Popal, like the captain she once was, had to maintain her cool even when everything seemed to be crumbling around her.
“I felt like my guys were on the verge of death on two nights,” she added. “Outside the airport, there are many Taliban checkpoints. It was a nightmare getting past each checkpoint. They were assaulted by Taliban at several checkpoints; they were wounded, bleeding, and there were gunfire; some of them collapsed. I was talking to them on the phone when I heard gunshots. These young ladies were terrified. They didn’t know whether they’d make it. I wasn’t sure they’d be able to make it,”
Indeed, reports of bomb explosions outside Kabul airport interrupted one of Popal’s conversations with ESPN on Thursday, when hundreds of people – including some Popal was attempting to escape – were still attempting to board planes. She later tweeted her worries after seeing the devastation: “Last night, our guys were precisely where they were. I’m scared and nervous, and my stomach hurts. I’m not sure whether any of our guys are there. I’m concerned.”
She would learn, much to her relief, that they were safe a few hours later. However, she needed to give them the appearance that she was confident and in command.
She said, “Some of these girls are 16 or 17 years old.” “They were separated from the majority of their family members, and they weren’t sure they’d make it.” I felt sick to my stomach with fear of losing them, but I was trying not to let it show in my voice.
“‘We are a football team, and this is a football match,’ I tried to remain upbeat. We’re going to come out on top. This is the final, and we will win the competitions we are competing in and take home the trophy. Getting to the gate is the prize. We need to go to the [US] troops as soon as possible. We need to leave Afghanistan. That was the strategy for energizing them.”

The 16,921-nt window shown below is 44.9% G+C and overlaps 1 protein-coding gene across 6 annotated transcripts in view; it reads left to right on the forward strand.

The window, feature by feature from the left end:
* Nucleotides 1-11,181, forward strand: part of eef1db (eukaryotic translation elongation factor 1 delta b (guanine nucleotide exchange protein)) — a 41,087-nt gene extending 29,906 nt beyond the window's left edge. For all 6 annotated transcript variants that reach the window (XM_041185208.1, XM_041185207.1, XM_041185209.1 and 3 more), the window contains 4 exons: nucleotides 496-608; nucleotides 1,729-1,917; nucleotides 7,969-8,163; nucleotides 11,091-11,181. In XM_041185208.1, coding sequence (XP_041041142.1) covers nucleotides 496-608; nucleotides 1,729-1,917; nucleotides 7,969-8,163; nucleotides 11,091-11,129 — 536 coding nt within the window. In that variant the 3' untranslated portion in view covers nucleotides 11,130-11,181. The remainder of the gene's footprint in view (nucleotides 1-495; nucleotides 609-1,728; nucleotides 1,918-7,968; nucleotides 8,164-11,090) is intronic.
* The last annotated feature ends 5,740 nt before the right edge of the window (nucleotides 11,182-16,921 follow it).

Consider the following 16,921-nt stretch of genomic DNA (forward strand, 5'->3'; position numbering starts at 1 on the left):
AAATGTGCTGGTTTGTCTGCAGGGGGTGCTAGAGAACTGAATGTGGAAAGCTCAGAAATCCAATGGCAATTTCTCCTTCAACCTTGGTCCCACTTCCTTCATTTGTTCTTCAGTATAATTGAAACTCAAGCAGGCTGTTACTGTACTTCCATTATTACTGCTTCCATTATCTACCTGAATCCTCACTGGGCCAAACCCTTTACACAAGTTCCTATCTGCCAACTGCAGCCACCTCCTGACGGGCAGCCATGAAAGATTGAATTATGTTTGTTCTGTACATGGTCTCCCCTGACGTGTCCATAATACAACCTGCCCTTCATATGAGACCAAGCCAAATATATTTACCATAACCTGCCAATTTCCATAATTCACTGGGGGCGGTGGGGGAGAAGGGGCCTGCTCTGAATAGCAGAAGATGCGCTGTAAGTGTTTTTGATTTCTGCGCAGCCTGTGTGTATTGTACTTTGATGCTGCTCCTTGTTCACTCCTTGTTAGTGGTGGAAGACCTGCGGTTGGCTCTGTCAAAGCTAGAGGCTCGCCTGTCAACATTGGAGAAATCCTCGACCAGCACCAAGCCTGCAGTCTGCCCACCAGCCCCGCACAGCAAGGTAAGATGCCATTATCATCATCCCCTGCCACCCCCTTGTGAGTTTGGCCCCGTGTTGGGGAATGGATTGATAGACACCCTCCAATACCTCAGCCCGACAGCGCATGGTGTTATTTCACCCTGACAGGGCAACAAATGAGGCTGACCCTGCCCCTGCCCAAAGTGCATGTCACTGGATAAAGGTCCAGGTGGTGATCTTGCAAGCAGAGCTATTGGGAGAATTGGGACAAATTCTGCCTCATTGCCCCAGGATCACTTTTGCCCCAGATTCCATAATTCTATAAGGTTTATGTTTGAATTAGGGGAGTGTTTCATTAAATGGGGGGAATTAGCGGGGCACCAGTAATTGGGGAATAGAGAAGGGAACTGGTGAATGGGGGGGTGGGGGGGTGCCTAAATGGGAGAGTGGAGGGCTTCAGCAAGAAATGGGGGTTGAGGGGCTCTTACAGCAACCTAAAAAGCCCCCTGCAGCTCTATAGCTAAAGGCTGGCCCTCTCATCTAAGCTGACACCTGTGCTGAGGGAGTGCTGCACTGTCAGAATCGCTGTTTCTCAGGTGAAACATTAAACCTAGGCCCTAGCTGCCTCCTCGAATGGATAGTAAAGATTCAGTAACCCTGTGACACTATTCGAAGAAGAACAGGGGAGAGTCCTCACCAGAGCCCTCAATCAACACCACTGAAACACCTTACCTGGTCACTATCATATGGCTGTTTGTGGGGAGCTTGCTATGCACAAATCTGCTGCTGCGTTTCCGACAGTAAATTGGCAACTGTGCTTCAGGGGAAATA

It wasn’t easy, and morale in Afghanistan was understandably low at times.
“Several of them were in tears. ‘I am exhausted,’ they said. My body is incapable of moving ahead. It’s excruciating. I’m in excruciating agony. I’ve been beaten by them (the Taliban).’ ‘I will not give up,’ they declared afterwards. ‘I’m going to go ahead.’ That’s exactly what I told them. Whatever happens, we’ll keep moving ahead. This is our one and only shot for liberty. This is our one shot at living a decent life. We’re on our way to being free “she explains.
Popal was especially touched by the players’ sense of unity.
“They informed me, ‘We’re going as a group.’ ‘We’ll take the last individual we have.’ We are not going to leave anybody behind.’ This is how I’ve gotten them to do things “she said “This is one of the most wonderful lessons I’ve learnt from football: we’ll never leave anybody behind. ‘We’ll take them with us even if one of us passes out,’ they said. They have shown leadership and collaboration. They’ve remained together. When one group arrived at the gate, they informed the others on how to get there.”
Popal appeared genuinely surprised by her efforts’ effectiveness.